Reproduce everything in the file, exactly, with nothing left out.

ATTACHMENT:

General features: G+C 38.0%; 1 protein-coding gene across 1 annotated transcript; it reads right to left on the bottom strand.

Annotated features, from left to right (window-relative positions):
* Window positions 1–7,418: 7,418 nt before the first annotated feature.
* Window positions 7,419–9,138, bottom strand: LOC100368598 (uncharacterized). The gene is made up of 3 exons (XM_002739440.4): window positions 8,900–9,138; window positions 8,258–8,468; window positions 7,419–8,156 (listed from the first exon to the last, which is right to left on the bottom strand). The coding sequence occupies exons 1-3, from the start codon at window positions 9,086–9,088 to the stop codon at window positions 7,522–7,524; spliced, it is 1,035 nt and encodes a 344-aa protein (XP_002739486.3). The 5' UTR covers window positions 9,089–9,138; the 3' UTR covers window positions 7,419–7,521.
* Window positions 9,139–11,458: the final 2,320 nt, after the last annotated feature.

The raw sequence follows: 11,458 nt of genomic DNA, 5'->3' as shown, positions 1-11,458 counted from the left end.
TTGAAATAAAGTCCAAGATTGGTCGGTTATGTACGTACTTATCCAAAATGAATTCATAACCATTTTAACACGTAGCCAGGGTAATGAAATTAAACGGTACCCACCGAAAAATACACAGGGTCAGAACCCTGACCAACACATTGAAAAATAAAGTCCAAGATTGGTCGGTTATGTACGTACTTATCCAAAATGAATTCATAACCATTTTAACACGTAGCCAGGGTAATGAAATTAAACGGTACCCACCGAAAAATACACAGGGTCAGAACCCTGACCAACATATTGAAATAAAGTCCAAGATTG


General features: G+C 38.0%; 1 protein-coding gene across 1 annotated transcript; it reads right to left on the bottom strand.

Annotated features, from left to right (window-relative positions):
* Window positions 1–7,418: 7,418 nt before the first annotated feature.
* Window positions 7,419–9,138, bottom strand: LOC100368598 (uncharacterized). The gene is made up of 3 exons (XM_002739440.4): window positions 8,900–9,138; window positions 8,258–8,468; window positions 7,419–8,156 (listed from the first exon to the last, which is right to left on the bottom strand). The coding sequence occupies exons 1-3, from the start codon at window positions 9,086–9,088 to the stop codon at window positions 7,522–7,524; spliced, it is 1,035 nt and encodes a 344-aa protein (XP_002739486.3). The 5' UTR covers window positions 9,089–9,138; the 3' UTR covers window positions 7,419–7,521.
* Window positions 9,139–11,458: the final 2,320 nt, after the last annotated feature.

The raw sequence follows: 11,458 nt of genomic DNA, 5'->3' as shown, positions 1-11,458 counted from the left end.
TTGAAATAAAGTCCAAGATTGGTCGGTTATGTACGTACTTATCCAAAATGAATTCATAACCATTTTAACACGTAGCCAGGGTAATGAAATTAAACGGTACCCACCGAAAAATACACAGGGTCAGAACCCTGACCAACACATTGAAAAATAAAGTCCAAGATTGGTCGGTTATGTACGTACTTATCCAAAATGAATTCATAACCATTTTAACACGTAGCCAGGGTAATGAAATTAAACGGTACCCACCGAAAAATACACAGGGTCAGAACCCTGACCAACATATTGAAATAAAGTCCAAGATTG